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Over the summer, we finally succeeded in getting a settlement for our complaints related to the 2010 pay equity audit. The following FAQs were developed to help you understand the settlement. Don’t hesitate to visit this page again in a few weeks – further questions and answers may be added.  

1. Which job titles were covered by the 2010 pay equity maintenance complaints, and what was the outcome?

In Appendix 2 of the agreement, you’ll find the list of job titles for which we withdrew our complaints, and the job titles covered by complaints that were inherited by the APTS after the 2017 union allegiance votes. To consult the agreement, click here. 

The APTS filed a number of complaints in 2011 contesting the results of the 2010 pay equity audit.  Some were settled over the years, but when the file was closed in July 2021, some remained unresolved.

The settlement in July covered the overall set of complaints, in some cases acknowledging that changes in our members’ work had occurred, and in other cases withdrawing the complaint. We arrived at this settlement after conducting an evaluation based on criteria set out in the Pay Equity Act and on the information we gathered. In cases where we decided to withdraw the complaint, it was because we didn’t expect to win before the Labour Standards, Pay Equity and Occupational Health and Safety Commission (CNESST).

In addition to the complaints filed by the APTS in 2011, we inherited a number of complaints from other unions following the union allegiance votes in 2017. Before being settled in the July agreement, these complaints were analyzed by the union that originally filed the complaint as well as by the APTS.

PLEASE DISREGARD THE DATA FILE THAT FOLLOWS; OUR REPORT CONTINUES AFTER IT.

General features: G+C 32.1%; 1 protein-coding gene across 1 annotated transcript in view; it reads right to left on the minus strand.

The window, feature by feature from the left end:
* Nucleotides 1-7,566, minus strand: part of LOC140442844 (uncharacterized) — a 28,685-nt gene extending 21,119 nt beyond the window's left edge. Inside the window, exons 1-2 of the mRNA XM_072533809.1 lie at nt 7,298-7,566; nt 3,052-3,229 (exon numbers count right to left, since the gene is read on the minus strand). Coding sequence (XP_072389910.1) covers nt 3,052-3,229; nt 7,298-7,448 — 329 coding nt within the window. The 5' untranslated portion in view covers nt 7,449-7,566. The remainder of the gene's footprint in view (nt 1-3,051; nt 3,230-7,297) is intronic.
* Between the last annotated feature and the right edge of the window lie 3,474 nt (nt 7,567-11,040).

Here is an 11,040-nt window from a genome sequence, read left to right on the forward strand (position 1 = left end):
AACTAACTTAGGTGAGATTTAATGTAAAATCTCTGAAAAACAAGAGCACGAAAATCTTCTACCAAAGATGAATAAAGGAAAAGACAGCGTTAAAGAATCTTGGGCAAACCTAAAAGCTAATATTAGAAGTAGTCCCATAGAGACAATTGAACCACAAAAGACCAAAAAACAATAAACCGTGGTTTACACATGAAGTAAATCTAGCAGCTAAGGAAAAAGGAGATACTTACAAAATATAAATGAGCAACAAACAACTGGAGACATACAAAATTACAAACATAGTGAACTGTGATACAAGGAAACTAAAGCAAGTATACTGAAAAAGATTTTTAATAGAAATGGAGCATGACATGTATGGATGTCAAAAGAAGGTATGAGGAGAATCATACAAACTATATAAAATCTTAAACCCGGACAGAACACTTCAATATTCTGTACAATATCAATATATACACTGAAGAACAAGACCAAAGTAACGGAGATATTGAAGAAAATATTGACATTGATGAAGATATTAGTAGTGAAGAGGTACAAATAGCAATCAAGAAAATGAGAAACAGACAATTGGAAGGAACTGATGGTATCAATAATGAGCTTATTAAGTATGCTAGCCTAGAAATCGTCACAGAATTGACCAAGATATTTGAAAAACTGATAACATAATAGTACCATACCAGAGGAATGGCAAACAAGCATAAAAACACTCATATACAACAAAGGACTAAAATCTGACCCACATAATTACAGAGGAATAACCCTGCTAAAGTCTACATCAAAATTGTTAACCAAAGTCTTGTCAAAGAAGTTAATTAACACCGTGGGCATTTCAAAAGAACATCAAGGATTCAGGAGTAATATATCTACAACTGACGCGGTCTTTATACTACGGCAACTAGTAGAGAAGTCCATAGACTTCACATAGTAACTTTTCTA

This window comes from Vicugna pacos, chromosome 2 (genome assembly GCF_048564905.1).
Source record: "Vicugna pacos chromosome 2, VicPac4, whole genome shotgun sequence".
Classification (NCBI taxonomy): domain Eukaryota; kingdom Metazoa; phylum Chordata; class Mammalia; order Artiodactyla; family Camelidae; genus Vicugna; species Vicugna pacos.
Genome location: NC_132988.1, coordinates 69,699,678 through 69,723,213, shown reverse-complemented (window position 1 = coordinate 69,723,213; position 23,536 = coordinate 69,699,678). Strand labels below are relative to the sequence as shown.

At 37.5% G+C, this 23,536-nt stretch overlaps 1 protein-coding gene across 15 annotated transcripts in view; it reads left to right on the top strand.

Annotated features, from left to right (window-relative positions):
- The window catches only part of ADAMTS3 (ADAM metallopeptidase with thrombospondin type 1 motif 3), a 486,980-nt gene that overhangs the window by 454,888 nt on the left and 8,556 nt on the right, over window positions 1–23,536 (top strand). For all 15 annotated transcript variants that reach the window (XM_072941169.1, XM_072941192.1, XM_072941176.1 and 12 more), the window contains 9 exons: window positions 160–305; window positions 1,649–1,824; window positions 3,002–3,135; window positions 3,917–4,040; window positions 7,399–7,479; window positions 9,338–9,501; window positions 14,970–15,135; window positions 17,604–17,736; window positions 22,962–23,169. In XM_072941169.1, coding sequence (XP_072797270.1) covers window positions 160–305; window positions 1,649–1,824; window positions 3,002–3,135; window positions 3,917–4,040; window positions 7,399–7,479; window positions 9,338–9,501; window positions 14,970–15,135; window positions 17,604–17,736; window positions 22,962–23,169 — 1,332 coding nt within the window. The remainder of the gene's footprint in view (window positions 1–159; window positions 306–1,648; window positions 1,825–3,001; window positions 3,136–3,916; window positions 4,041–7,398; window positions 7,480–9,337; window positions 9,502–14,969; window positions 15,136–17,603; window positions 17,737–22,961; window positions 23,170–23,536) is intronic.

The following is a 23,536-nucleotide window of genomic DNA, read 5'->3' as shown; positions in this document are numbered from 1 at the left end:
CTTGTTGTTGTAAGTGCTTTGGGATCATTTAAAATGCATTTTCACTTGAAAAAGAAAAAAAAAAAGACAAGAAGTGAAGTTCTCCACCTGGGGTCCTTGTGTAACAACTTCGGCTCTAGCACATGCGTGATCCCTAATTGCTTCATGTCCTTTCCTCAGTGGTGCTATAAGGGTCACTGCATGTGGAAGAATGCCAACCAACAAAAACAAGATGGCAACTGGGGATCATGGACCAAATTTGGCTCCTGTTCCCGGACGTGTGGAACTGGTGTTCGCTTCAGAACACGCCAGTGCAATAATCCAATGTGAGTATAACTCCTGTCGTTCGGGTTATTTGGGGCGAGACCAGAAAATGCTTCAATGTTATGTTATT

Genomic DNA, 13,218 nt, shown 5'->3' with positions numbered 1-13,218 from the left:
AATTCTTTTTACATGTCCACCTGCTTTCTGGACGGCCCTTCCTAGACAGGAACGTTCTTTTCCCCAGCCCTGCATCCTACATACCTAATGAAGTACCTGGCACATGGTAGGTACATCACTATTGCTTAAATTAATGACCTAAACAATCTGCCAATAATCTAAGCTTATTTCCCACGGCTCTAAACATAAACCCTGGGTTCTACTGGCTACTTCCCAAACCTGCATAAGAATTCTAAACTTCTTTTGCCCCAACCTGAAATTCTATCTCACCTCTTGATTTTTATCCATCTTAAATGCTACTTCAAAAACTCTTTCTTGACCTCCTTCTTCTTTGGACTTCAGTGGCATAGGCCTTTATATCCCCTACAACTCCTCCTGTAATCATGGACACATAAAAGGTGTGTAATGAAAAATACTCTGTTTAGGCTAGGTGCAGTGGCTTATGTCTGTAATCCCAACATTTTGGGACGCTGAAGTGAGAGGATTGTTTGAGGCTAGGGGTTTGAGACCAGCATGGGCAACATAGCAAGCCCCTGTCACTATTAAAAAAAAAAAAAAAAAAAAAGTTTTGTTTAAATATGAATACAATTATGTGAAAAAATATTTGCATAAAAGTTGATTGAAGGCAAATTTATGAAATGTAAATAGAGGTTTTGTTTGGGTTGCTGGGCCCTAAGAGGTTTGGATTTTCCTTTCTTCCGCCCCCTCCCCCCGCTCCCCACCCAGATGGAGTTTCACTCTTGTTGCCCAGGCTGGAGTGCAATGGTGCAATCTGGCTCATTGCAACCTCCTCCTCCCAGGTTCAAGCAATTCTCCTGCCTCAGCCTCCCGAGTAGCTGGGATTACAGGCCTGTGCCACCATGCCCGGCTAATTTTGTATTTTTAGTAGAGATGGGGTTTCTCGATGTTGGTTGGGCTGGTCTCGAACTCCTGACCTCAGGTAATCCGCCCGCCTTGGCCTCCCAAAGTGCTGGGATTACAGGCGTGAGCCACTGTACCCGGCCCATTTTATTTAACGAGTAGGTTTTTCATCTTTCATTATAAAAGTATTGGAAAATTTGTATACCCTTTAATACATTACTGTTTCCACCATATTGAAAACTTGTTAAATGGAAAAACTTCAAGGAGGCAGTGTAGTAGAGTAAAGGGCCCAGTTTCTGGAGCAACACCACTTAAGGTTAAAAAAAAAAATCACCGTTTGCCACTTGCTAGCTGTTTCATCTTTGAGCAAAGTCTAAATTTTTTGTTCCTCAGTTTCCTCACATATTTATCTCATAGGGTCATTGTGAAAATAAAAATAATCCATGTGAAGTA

2. Which job titles obtained pay adjustments?

 Through the agreement, the following four job titles received a higher valuation:

  • dietitian / nutritionist
  • audiologist / speech-language pathologist
  • dental hygienist
  • assistant head of archives / medical records archivist (team leader)

3. How is the percentage of the pay adjustment set?

The percentage used to calculate the pay adjustment is based on the difference between the maximum hourly rate on the pay scale for the job title in question (to be adjusted), and the hourly rate for the corresponding ranking on the salary curve for “male” jobs. This difference (in percentage form) determines the pay adjustment that will be applied.

4. What are the pay adjustments set out in the agreement, and at what date do they become effective?

Pay adjustments and the date on which they become effective are indicated in the table below.


5. Who is entitled to pay adjustments?

Anyone who holds one of the job titles named above (question 4), or held it during the period indicated for that job title is entitled to a pay adjustment.

6. How and when will retroactivity be paid?

There will be one single payment, encompassing all amounts due and including compound interest at the legal rate of 5%. The payment will be made no later than January 29, 2022 (six months after the agreement was signed on July 29). The agreement provides for a longer time-limit in some specific cases.

7. When will my new ranking take effect?

The agreement says that the new rankings will take effect no later than 60 days after the agreement was signed, which means no later than September 27.

8. Does the agreement include something specific for dietitians / nutritionists?

The agreement says that in addition to a higher ranking retroactive to December 31, 2010, there will be a 2% increase to the pay scale of dietitians / nutritionists retroactive to March 20, 2021.

This 2% increase will be incorporated into the pay scale no later than September 27, 2021, and retroactivity to March 20, 2021, will be paid no later than January 29, 2022 (six months after the agreement was signed).

9. If I’m eligible for a pay adjustment, is there anything I need to do?

If you’re still working for the employer, you don’t have to do anything. Once the calculations have been made, the employer will pay you what you are owed.